Tuesday, May 01, 2012

Waves Obliterate Lines in the Sand: On Megachurches and "New Liberalism"

This morning I read Al Mohler's article, "Is the Megachurch the New Liberalism?" and I have to confess, I didn't see it going where it did. Fundamentalist that I am, I was strongly inclined from the outset to answer Mohler's title question, "Yes." (Or maybe, "Duh.") But I was still caught off guard by what was at best a colossal brain cramp by a megachurch pastor, and at worst a landmark compromise.

As Mohler notes, Guinness and Wells—not to mention MacArthur—have been sounding this alarm bell for decades. But his piece made me reflect on the curious role homosexuality has played in American Protestantism. We've seen denomination after denomination slouch towards Gomorrah (to borrow Judge Bork's phrase), long before these recent skirmishes over sodomy. And now the lines of that battle have infiltrated the megachurch movement.

Attentive readers will know that the odor of the "new liberalism" has long wafted within the megachurch movement. Like the mainline denominations, many megachurches have accommodated the culture, distorted the mission, and marginalized the offense of the gospel—all while selling truckloads of books explaining how they did it. Acceptance of homosexuality is an effect, not a cause. 

What's most curious to me is how homosexuality is a sort of Maginot Line among congregations and leaders that still do have some residual conservative instinct. Do they now take a stand because homosexual behavior is more easily explained to the Joe Public in the pew than complex matters of biblical interpretation and authority? Because of the remaining cultural "yuck factor"? Or perhaps because it's simply the last line of defense before, well, there's nothing left to defend?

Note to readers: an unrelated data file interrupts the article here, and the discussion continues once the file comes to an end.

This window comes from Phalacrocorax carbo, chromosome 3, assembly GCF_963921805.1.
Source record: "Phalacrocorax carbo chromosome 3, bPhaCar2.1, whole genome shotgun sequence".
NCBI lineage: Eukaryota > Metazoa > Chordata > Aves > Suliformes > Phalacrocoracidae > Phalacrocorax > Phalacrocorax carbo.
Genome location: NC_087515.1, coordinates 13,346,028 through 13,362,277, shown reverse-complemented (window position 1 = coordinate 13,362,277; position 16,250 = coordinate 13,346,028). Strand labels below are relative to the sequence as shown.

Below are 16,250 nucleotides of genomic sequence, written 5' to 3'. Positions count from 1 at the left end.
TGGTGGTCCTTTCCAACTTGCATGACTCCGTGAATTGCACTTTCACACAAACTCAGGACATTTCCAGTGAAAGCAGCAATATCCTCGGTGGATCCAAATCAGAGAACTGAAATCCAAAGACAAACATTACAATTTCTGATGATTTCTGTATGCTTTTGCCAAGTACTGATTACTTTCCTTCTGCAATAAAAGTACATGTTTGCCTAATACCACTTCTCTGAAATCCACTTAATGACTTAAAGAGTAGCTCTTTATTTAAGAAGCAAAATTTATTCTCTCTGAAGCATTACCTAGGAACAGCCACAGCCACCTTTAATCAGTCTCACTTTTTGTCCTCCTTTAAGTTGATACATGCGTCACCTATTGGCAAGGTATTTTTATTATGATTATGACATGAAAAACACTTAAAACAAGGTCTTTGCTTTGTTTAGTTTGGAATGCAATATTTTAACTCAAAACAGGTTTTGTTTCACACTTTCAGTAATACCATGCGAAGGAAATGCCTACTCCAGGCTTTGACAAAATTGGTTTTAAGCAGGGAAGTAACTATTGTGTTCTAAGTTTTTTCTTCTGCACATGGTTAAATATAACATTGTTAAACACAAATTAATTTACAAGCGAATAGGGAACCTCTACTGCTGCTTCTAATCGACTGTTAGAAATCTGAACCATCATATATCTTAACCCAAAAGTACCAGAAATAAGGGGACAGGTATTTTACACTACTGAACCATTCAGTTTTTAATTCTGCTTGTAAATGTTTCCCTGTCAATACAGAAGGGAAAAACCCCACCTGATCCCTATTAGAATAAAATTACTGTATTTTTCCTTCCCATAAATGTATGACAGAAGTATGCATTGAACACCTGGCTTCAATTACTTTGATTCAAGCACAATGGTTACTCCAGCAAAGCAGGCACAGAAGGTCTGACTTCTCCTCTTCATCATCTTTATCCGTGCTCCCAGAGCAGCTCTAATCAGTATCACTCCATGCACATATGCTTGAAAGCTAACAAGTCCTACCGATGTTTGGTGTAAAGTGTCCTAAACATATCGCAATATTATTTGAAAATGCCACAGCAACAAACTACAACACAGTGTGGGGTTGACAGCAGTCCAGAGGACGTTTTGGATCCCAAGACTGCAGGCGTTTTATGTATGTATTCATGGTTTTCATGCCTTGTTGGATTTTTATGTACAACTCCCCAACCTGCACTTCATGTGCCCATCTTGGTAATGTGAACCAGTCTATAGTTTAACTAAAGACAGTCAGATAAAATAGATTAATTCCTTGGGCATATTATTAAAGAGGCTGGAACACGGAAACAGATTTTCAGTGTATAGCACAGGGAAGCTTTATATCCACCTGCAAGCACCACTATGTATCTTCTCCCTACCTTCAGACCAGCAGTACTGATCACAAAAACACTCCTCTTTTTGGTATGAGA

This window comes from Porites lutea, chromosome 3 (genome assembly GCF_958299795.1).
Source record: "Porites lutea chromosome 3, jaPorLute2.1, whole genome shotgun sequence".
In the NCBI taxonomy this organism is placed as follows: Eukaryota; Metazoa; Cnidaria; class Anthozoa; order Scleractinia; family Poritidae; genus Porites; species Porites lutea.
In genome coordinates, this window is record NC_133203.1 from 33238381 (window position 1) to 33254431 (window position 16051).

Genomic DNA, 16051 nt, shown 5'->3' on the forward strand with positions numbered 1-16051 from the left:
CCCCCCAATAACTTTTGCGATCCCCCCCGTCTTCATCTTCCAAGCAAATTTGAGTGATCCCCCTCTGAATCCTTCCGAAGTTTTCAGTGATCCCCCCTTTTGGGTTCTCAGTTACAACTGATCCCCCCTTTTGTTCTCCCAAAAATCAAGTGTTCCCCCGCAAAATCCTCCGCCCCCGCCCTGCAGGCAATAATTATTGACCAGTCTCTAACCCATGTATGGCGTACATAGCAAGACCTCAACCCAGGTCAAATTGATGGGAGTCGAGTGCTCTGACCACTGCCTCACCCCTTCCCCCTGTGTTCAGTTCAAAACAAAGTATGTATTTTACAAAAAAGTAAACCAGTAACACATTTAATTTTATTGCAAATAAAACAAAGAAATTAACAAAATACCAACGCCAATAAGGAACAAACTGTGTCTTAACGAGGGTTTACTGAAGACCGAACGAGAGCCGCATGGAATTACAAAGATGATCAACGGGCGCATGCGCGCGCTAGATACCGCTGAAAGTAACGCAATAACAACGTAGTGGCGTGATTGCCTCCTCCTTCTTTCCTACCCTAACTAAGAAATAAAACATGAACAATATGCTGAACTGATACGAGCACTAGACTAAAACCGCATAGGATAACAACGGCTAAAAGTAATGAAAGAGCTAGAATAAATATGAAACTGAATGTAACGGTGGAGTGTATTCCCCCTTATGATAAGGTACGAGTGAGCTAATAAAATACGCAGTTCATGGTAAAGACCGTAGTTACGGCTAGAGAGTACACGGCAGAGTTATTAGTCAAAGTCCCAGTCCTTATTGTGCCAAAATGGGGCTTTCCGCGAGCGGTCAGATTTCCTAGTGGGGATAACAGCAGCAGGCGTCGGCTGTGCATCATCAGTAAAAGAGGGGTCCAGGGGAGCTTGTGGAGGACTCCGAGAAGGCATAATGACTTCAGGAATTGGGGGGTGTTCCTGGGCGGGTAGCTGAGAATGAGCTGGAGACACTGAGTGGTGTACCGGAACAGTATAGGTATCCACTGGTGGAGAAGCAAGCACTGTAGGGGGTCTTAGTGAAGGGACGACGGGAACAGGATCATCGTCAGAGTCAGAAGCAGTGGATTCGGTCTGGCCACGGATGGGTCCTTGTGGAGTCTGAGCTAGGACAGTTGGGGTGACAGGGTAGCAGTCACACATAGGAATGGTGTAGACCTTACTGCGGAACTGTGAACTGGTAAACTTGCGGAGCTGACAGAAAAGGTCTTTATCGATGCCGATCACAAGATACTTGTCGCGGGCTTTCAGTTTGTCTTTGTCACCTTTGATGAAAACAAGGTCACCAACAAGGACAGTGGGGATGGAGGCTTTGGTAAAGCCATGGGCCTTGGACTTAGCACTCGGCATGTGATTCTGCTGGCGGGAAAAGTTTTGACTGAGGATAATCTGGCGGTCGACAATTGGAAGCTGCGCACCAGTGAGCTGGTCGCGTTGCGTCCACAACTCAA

Perhaps we need to remember that the Maginot Line didn't work out so well for the French, and the fortifications of contemporary evangelicalism are nowhere near as stout. We cannot afford to be the sort of people who pick and choose when to contend for the faith based on which turf we think might be easiest to defend. Our Enemy will deftly circumvent such cowardly strategies. Waves obliterate lines in the sand.

What's more, the ground on which we take a stand reflects a great deal about what's most precious to us.


Greg said...

I read that article by Mohler earlier today, and even though I've been anti-Stanley from the first time I ever heard him, I was still shocked at what I read. I have friends that couldn't be bigger Stanley fans, and I can only imagine how they will explain this. I don't think there's anything he could say in explanation that would make me feel like this was any less of an outrage.

Greg said...

Also meant to say that I'm going to listen to the whole message, just to be safe, before sharing it with my friends. Again, I can't imagine anything could have been said that could justify what I know he said.

d4v34x said...

Bork was borrowing from Yeats. #SecondComing

Ben said...

Well, I borrowed it from Bork, because if I've ever read it in Yeats, it's been about 20 years ago.

Ben said...

By the way, Greg, your blogger profile pic doesn't look anything like you.